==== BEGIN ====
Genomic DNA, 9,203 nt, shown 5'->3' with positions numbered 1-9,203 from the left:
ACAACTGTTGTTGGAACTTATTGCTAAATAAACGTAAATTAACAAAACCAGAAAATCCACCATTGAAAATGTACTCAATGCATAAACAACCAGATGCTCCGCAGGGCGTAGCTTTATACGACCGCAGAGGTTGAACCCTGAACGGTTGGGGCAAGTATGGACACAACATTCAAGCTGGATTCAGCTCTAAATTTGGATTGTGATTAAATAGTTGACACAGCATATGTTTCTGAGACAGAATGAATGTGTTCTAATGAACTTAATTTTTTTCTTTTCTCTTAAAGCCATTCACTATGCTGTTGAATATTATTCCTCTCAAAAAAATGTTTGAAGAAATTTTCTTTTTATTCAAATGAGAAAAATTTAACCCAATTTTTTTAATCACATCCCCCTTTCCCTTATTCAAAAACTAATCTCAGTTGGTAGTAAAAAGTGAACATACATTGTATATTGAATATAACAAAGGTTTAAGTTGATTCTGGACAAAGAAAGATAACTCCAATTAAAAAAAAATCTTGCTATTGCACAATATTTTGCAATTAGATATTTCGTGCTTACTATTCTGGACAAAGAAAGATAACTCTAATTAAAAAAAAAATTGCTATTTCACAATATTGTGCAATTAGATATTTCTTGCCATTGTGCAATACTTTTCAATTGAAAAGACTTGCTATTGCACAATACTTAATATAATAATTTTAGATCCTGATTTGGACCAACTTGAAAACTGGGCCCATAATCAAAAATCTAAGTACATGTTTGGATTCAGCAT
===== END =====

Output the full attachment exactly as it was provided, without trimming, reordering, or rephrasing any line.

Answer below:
Genomic DNA, 9,203 nt, shown 5'->3' with positions numbered 1-9,203 from the left:
ACAACTGTTGTTGGAACTTATTGCTAAATAAACGTAAATTAACAAAACCAGAAAATCCACCATTGAAAATGTACTCAATGCATAAACAACCAGATGCTCCGCAGGGCGTAGCTTTATACGACCGCAGAGGTTGAACCCTGAACGGTTGGGGCAAGTATGGACACAACATTCAAGCTGGATTCAGCTCTAAATTTGGATTGTGATTAAATAGTTGACACAGCATATGTTTCTGAGACAGAATGAATGTGTTCTAATGAACTTAATTTTTTTCTTTTCTCTTAAAGCCATTCACTATGCTGTTGAATATTATTCCTCTCAAAAAAATGTTTGAAGAAATTTTCTTTTTATTCAAATGAGAAAAATTTAACCCAATTTTTTTAATCACATCCCCCTTTCCCTTATTCAAAAACTAATCTCAGTTGGTAGTAAAAAGTGAACATACATTGTATATTGAATATAACAAAGGTTTAAGTTGATTCTGGACAAAGAAAGATAACTCCAATTAAAAAAAAATCTTGCTATTGCACAATATTTTGCAATTAGATATTTCGTGCTTACTATTCTGGACAAAGAAAGATAACTCTAATTAAAAAAAAAATTGCTATTTCACAATATTGTGCAATTAGATATTTCTTGCCATTGTGCAATACTTTTCAATTGAAAAGACTTGCTATTGCACAATACTTAATATAATAATTTTAGATCCTGATTTGGACCAACTTGAAAACTGGGCCCATAATCAAAAATCTAAGTACATGTTTGGATTCAGCAT